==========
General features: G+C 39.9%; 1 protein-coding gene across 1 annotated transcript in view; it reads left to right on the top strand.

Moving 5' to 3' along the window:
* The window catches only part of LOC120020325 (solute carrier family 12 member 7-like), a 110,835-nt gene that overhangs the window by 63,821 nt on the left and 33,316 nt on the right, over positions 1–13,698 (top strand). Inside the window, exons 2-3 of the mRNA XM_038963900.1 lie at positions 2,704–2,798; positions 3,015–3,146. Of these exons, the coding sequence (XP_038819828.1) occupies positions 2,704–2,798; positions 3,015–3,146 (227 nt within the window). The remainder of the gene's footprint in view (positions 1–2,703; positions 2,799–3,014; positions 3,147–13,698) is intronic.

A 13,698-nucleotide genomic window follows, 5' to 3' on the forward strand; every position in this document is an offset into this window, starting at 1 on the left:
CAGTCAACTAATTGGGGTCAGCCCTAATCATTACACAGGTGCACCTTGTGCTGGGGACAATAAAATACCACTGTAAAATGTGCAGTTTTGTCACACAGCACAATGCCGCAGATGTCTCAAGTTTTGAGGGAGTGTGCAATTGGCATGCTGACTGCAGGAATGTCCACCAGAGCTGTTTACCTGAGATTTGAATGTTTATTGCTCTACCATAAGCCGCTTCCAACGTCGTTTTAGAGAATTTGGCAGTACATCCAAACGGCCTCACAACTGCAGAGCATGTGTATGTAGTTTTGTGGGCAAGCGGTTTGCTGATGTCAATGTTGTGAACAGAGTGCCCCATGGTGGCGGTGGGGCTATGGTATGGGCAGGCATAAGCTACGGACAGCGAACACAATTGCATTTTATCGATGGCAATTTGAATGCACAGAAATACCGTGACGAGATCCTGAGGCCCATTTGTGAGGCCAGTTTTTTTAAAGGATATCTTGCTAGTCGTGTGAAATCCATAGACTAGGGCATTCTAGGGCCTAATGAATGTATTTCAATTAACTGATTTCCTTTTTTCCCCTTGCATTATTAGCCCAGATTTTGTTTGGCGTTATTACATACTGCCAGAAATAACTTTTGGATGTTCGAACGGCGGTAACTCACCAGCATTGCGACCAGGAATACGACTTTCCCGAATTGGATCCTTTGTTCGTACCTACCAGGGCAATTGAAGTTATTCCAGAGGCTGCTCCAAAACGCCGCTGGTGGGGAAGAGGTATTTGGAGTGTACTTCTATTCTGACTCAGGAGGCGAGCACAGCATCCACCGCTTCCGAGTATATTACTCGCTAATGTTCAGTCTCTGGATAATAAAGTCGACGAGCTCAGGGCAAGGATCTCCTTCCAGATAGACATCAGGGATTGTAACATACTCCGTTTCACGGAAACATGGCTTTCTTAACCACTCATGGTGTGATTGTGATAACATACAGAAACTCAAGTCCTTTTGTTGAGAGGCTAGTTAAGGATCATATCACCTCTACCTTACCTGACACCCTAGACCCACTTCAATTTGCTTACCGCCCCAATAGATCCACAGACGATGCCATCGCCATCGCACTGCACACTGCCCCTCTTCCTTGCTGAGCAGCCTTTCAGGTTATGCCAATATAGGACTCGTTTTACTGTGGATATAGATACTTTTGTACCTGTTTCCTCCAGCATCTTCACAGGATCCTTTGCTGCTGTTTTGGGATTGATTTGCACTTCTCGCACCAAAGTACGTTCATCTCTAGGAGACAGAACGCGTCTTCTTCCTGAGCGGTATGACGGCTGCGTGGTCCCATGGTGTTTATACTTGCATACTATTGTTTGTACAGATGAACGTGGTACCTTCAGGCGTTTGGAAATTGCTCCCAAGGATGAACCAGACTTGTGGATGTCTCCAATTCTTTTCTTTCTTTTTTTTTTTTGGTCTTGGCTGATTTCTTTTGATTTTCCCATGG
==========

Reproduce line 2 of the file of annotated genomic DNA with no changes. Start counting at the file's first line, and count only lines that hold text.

Moving 5' to 3' along the window: